September 29th will see a major demonstration by trade unions in Brussels. European trade unions are holding the demonstration to protest against the one-sided policies with which the European Union and the various member states are attempting to resolve the economic crisis via swingeing cuts which go to the heart of public services and social provision. The European Commission is blind to the protests. On the very same day they will present their proposals for the introduction of sanctions against countries whose cuts don't go deep enough, while again on September 29th the European Parliament Crisis Committee will adopt an injurious report in which spending cuts also take centre stage. The gap between the street and Europe's ivory towers could hardly be wider.
Originally all seemed to be going well in the European Parliament's Crisis Committee: we would thoroughly investigate the causes of the crisis, just as was done in the Dutch Parliament, by a special committee chaired by Socialist Party colleague Jan de Wit. But we would be doing it more from a European perspective, with concrete proposals designed to put constraints on casino capitalism.
The original report, written by a French social democrat (a member of the Party of European Socialists and Democrats, in which both the Dutch and British Labour Parties participate – Ed), pointed in this direction. It wasn't completely at one with our thinking, and some measures by which Europe would take hold of our economic policy certainly went too far, but the general tone was good: we must maintain Europe's social character, and not destroy the entire foundations of society with crazed spending cuts.
For the centre-right, the Christian Democrats, liberals and conservatives, this report went much too far. They still refuse to see that the present economic system puts no constraints on the greed of speculators and senior management. That the system leads to financial institutions and corporations growing ever bigger through mergers and takeovers. That eventually in both the financial and the real economy a situation arises in which such banks and companies cannot fail without bringing about the collapse of the economy and that the state – or rather the tax-payer – must come to their aid. Yet if you say this to the above-named political groups, you are being 'ideological'. No, better to stick your head in the sand and hope that you save the day through ever decreasing public provision and by replacing good jobs with 'flexible contracts' with no real rights and a level of remuneration which often falls below the minimum wage. That is the neo-liberal solution, one which the Christian Democrats support. What's Christian about it beats me, but leave that aside.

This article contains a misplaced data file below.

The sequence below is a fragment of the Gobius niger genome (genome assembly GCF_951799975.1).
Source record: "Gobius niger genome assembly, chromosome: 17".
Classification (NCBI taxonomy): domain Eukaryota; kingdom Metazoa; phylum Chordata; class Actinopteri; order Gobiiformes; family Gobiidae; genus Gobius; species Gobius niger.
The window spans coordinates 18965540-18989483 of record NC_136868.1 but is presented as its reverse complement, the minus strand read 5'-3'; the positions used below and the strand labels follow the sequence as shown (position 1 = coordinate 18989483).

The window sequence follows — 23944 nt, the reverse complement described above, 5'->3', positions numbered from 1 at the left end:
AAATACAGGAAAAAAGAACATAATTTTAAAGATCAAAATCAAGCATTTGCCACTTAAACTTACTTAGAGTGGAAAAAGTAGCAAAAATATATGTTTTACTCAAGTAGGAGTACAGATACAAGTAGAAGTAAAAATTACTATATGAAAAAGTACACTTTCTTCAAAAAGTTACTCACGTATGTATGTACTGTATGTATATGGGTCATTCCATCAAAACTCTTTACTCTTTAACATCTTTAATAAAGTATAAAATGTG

I'm most disappointed, however, with the social democrats. Here too the movement is to the right, with pressure from the right wing causing the centre-left to buckle. If I had been rapporteur, and thus responsible for leading the work on the report, I would rather have fought my corner, even if in the end I lost. At least that would have meant that I did not share responsibility for a report which carried my name and that of my party, but which cannot remotely be described as social. The left would then have produced a counter-report, one which would have offered our supporters an alternative to the dead-end policies of the right.
As the SP European Parliament group we will of course be participating in the demonstration, most likely at the head of it, as we aren't afraid to opt for solidarity. The trade union movement and along with it the millions of people in Europe who are threatened with having to pay the price of the crisis, can count on us. Any social democratic Euro-MPs who attend should be ashamed to march under banners which, inside the European Parliament, they will furl at the first sign of a headwind.
Dennis de Jong is a Member of the European Parliament for the Socialist Party of the Netherlands, which is affiliated to the United European Left-Nordic Green Left political group, the GUE-NGL